The Australian Broadcasting Tribunal children's television standards report and determination / David Jones, Chairman and Ken Archer, Vice-Chairman...[and four others]
Call No: 205-053.2(94) AUS Author: Jones, David; Archer, Ken; Weigall, Catharine; Armstrong, Mark; Watterson, Ray; James Bailey, Julie CorpAuthor: Australian Broadcasting Tribunal Source: AT PubDate:  PhysDes: 92 leaves : 31 cm Subject: INDUSTRY, TV. AUSTRALIA; CHILDREN AND TV. AUSTRALIA; LAW AND TV. AUSTRALIA; Australian Broadcasting Tribunal; RATING FOR TV. AUSTRALIA Summary: The report discusses children's television standards, including the amount of time allocated to children's viewing, including pre-school programs, specific time slots for children's programming, requirements for the amount of Australian content and scheduling of programs, restrictions on advertising during children's programs, and the need for quality drama programs for children. The Australian commercial television industry's opposition to the Children's Television Standards and the importance of regulating children's television programming are also covered in the report. Notes: Spiral bound; Includes determination and 3 attachments More info
Broadcast wars : the money, the ego, the power behind your remote control / written by Michael Bodey
Sydney: Hachette Australia, 2011.
Call No: 20(94) BOD Author: Bodey, Michael Source: AT Place: Sydney Publisher: Hachette Australia PubDate: 2011 PhysDes: 327 p. ; 24 cm Subject: BROADCASTING; BROADCASTING. AUSTRALIA; PROGRAMME CONTENT. AUSTRALIA; RATING FOR TV. AUSTRALIA; RATINGS. AUSTRALIA; TELEVISION; TELEVISION. AUSTRALIA Summary: "This is an explosive look at the recent tumultuous years in the boardrooms and on the studio floors of Australian television. As the Nine and Seven networks traded blows, new technologies emerged and old personalities and management clung on for dear life, everyone fastened their seatbelts for a bumpy ride. From booze buses to ambulance chasing, mirrorballs to hotplates, from Sunrise to Today, Broadcast Wars gives us a fascinating insight into major media events, boardroom stoushes and fading stars' diva-like demands. Michael Bodey fearlessly analyses the personalities we love (and love to hate), the genres that came and went, and the machinations behind MasterChef, Dancing With The Stars, Underbelly, Packed To The Rafters and all the shows we love to watch and talk about. Broadcast Wars exposes the egos, the money and the powre manipulating our remote controls. ' -- BOOK BLURB Notes: Includes bibliographical references (p. 307- 311) and index ISBN: 9780733627767 Contents: -- prologue -- one : Seven on the skids -- two: Reality is king -- three: Sunrise for seven -- four: Seven finally hits an ace -- five: An emperor returns to nine -- six: Eddie arrives -- seven: From Beaconsfield to Lausanne -- eight: The turkey slap -- nine: The war intensifies -- ten: Sea water, cops and dirty Melbourne crims -- eleven: The barbarians grab the remote -- twelve: the format wars -- thirteen: Seven ate nine -- fourteen: Multichanelling -- fifteen: MasterChef and the new nice -- sixteen: Affidavits at ten paces -- author's note -- notes -- bibliography -- acknowledgements -- index -- More info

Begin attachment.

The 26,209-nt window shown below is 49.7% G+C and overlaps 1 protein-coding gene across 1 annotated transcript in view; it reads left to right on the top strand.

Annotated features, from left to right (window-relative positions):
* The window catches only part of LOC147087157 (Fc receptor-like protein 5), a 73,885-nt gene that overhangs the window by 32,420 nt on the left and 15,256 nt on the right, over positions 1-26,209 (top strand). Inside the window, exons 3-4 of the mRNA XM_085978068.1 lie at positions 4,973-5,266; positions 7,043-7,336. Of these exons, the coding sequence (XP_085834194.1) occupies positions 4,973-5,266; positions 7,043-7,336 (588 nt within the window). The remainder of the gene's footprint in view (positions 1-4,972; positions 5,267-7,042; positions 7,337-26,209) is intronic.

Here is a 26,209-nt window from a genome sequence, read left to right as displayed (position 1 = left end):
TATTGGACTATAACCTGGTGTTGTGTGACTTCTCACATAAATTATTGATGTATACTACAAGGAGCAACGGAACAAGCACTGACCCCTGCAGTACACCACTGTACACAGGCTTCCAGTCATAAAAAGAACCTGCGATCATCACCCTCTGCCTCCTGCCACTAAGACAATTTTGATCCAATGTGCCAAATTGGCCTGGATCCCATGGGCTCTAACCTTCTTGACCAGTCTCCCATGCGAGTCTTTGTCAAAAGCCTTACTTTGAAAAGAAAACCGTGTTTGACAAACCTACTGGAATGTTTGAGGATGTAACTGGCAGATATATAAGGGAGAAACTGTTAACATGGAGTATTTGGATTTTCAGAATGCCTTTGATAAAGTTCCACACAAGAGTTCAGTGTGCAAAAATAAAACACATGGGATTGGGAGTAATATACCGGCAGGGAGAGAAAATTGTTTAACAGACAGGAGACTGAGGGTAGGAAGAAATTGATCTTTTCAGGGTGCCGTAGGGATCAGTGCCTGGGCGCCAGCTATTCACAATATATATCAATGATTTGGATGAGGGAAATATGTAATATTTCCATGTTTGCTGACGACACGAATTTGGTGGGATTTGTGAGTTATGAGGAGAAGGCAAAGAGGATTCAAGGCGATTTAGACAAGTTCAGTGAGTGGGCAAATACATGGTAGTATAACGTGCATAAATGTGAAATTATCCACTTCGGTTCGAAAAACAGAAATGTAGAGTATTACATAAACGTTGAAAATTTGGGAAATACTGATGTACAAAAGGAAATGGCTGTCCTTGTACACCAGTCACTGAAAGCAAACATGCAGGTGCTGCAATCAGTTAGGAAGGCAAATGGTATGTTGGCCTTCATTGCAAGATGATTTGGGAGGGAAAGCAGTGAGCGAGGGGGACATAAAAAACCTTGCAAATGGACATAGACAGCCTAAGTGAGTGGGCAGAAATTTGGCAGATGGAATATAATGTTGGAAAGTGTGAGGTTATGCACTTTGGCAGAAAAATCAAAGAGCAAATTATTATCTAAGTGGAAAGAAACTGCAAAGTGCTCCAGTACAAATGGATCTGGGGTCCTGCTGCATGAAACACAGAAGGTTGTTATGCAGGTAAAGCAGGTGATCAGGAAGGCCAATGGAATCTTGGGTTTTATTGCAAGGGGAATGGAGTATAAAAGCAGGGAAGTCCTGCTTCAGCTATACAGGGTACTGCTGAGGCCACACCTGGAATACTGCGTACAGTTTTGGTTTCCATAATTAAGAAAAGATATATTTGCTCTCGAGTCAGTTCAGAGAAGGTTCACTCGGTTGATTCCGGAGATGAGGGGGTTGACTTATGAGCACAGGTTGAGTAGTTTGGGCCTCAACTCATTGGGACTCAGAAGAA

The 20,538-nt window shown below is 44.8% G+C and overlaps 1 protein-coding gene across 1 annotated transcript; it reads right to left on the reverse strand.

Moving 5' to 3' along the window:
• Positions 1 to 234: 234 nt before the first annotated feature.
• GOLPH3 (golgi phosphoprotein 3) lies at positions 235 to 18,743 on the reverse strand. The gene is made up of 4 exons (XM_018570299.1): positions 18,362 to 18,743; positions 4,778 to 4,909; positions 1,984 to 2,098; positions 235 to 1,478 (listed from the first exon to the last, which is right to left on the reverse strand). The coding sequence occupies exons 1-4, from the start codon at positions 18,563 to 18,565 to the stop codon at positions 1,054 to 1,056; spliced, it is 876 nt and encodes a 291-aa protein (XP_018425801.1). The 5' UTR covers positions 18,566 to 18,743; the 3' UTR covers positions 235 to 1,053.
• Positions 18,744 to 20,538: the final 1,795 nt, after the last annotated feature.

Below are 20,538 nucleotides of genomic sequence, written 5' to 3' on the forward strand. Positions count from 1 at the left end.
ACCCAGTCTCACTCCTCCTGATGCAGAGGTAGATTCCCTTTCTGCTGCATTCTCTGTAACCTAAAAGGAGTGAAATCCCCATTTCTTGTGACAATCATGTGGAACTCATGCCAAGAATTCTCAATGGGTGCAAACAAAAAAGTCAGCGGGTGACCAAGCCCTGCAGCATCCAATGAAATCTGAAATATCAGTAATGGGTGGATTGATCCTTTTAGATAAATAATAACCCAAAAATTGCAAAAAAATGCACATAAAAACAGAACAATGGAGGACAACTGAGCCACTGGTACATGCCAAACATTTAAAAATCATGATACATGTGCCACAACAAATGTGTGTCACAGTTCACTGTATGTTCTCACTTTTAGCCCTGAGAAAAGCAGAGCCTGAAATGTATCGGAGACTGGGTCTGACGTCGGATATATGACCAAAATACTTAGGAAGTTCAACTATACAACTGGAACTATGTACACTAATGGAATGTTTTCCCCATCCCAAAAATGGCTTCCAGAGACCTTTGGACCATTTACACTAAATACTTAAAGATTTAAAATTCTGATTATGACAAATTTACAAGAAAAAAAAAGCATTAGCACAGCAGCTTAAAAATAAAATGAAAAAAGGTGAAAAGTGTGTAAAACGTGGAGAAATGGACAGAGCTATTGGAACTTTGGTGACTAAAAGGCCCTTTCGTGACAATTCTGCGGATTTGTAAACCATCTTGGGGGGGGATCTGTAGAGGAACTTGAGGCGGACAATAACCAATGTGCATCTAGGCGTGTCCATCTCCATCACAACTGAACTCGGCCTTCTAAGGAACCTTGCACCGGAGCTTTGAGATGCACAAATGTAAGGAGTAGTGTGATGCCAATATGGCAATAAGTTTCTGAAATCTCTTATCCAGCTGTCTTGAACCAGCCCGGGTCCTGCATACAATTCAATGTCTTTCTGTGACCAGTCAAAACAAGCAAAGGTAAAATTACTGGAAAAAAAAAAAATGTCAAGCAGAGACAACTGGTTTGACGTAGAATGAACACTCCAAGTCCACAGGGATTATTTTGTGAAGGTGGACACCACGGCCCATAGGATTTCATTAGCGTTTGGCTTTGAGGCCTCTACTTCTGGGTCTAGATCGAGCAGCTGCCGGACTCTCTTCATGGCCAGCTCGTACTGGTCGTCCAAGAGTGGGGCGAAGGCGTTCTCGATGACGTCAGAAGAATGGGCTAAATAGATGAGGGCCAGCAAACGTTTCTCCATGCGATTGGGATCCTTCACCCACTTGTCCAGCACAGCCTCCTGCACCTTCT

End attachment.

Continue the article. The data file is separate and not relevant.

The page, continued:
Case studies in Australian media management / edited by Elizabeth More, Keith Smith
Sydney: Macquarie University, Graduate School of Management, 1992.
Call No: 401(94) CAS Author: More, Elizabeth; Smith, Keith (Keith R. A.) CorpAuthor: Australian Film, Television and Radio School; New South Wales Education and Training Foundation; Macquarie University. Graduate School of Management Place: Sydney Publisher: Macquarie University, Graduate School of Management PubDate: 1992 PhysDes: x, 204 p. : ill., maps ; 21 cm Subject: TELEVISION. AUSTRALIA; PAY TV. AUSTRALIA; RATING FOR TV. AUSTRALIA; MEDIA. AUSTRALIA; PACKER, KERRY; BLACK, CONRAD; BLACK ROBE (CN/AT, Bruce Beresford, 1991) Notes: Published in association with the Australian Film, Television and Radio School and New South Wales Education and Training Foundation; Bibliography: p. 193-204 ISBN: 0858377756 (pbk.) LON: 9454276 More info